It was a special day, Ragini would turn 15. She was dressed up in the most expensive saree and ornaments. The 2 plaits which showed her innocence, was not present that day. Instead it was one thick plait, and she looked like an elegant lady. The sting of jasmine buds, added to the beauty of her long hair. Everybody in the household was ready, with fine clothing and jewellery. There was just one thing missing, on them. The smile. Ragini was the only cheerful girl in the entire house. She couldn’t understand, why were everybody mourning. She went and asked her father if she was dead. He was holding back his tears all the while, and on hearing this question, he burst out crying aloud. For her this was a horrible sight, she had never ever seen such a sight in her life. Her father was crying.

Everybody boarded the horse carriage, she insisted, she sit with her father. She wanted to know the reason for him crying. As the carriage moved forward, she kept asking her father, why he cried. His eyes were closed, but she could see the tear drop in the corner of the eye, trying to have a leap from his face on his shoulder. She took the end of her saree and wiped off the tear. She wanted to change the mood of her father. She started talking about the trees, the animals, the river, her friends to cheer him up. Her father managed to give a fake smile to her. She was content; she had managed to bring a smile on her father’s worried face. As she turned back, she glanced the carriage her mother was in. She was crying too. All the ladies in that carriage were trying to console her, but were not successful. She could sense they were going in the same route, which they usually take to visit her maternal grandparents. She was concerned, and hoping, her grandparents were safe.

Just before entering the village, the carriages took a turn, and stopped near a huge ground. It seemed like the whole village had gathered. As people from the carriages went in, a couple came up to Ragini’s parents and greeted them. Ragini’s family were shown a place to rest, It was under a huge banyan tree. A confused Ragini, now pleaded her parents to explain the happenings. Finally her father told her about something, she was unaware in her lifetime.

She was 3 years old, when Ragini was married off to a boy. He was not more than 6 years. When he was around 10, a deadly disease struck the village, and most of the kids lost their lives. As fate would have it, Ragini’s husband parted with the mortal world. Since Ragini was still a kid, when this happened, elders decided she should live her childhood as a happy child, and not knowing about this unfortunate event which had ruined her life. Today, as she was crossing the threshold of childhood and entering adolescence, she would be made aware of her life.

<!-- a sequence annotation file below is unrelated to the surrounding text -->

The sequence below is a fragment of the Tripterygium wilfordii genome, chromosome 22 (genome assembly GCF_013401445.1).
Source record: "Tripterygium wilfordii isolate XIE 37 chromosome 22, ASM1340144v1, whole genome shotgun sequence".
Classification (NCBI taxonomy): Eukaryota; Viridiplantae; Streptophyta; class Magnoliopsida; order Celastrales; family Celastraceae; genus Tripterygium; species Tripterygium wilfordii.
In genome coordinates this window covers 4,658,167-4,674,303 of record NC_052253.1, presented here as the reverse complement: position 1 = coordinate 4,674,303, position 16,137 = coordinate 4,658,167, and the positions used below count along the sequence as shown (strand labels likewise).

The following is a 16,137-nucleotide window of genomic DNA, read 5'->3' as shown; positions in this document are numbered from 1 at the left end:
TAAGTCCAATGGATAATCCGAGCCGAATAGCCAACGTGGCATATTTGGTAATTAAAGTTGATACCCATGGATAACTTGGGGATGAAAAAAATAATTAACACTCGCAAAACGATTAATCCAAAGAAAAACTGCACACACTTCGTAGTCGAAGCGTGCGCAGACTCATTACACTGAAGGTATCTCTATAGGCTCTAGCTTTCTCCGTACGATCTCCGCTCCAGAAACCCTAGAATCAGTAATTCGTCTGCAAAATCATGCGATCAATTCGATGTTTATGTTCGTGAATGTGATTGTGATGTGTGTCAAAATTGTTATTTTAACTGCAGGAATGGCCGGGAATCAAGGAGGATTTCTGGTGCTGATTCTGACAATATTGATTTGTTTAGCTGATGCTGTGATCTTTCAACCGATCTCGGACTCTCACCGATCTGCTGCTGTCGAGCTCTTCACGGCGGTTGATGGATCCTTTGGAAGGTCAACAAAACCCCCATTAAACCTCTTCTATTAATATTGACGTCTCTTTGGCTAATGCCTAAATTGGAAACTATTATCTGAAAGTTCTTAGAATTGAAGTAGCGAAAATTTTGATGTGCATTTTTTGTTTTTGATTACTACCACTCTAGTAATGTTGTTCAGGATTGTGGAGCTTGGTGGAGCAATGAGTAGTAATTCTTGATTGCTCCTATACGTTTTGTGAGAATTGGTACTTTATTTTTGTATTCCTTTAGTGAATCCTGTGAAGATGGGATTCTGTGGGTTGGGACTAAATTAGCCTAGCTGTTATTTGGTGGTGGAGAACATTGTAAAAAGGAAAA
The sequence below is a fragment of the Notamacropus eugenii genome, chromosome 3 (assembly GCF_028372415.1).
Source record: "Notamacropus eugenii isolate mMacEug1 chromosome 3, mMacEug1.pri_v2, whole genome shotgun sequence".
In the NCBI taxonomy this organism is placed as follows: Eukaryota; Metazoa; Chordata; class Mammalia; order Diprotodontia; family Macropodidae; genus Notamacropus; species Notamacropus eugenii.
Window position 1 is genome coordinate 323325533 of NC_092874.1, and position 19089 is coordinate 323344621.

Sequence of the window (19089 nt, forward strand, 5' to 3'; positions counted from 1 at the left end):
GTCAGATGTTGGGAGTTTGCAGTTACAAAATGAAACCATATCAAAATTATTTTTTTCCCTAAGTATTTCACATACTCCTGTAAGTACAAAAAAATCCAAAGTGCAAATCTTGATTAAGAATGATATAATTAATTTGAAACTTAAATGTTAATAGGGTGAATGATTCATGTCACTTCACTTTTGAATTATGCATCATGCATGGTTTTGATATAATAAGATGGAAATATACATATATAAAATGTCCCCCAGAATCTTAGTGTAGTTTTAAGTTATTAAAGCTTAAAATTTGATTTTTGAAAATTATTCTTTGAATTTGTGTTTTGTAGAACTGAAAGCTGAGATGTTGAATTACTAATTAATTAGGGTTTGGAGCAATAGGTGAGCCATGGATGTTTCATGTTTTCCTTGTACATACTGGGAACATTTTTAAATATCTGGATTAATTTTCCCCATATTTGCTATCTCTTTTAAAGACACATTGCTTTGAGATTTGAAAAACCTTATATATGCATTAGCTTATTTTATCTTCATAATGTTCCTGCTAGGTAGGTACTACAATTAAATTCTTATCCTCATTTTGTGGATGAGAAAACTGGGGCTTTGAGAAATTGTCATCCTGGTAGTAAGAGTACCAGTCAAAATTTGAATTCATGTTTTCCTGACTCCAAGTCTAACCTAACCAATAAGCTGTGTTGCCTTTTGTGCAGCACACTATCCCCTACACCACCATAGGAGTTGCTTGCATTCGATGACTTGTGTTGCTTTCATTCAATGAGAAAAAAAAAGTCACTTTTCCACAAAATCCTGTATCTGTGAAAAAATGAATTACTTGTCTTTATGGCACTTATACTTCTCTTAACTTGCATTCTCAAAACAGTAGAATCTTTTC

Ragini was shocked, even though her physical body had grown out of the innocent childhood, her mind had not.

“Father, What will happen to me now?” was a innocent question she asked him. Before he could answer, a few ladies took her away. Her father could listen to her cries, her mother couldn’t take all this and wanted to save her daughter from the rituals, but was not allowed to go anywhere.

Within a few minutes, the beautiful, cheerful and colourful Ragini changed into a lifeless body. Her soul was taken away. Now all that stood in front of her parents, was a body, who did not know how to react to the situation.

In a few minutes, after the soul parted from her body, she was placed in the sacred fire, for a ritual named ‘Sati’. Her lifeless body turned ashes.


Seema said...

You actually gave her a rather happy ending I should say. She lead a very happy life as long as she lived. It would have been totally contrasting life for her from the age of 15 if she were to go through the rituals of turning a widow and let to live with the 'in-laws' the life of a widow. I'm sure you're aware of the places, families and situations where a widow would much prefer to have died along with her husband than suffer the burden of being a widow. 

Art said...

Yeah. Thats some life the widows had. They would prefer to embrace death, than lead a lifeless life.

Sometimes my mind goes blank thinking of how things were.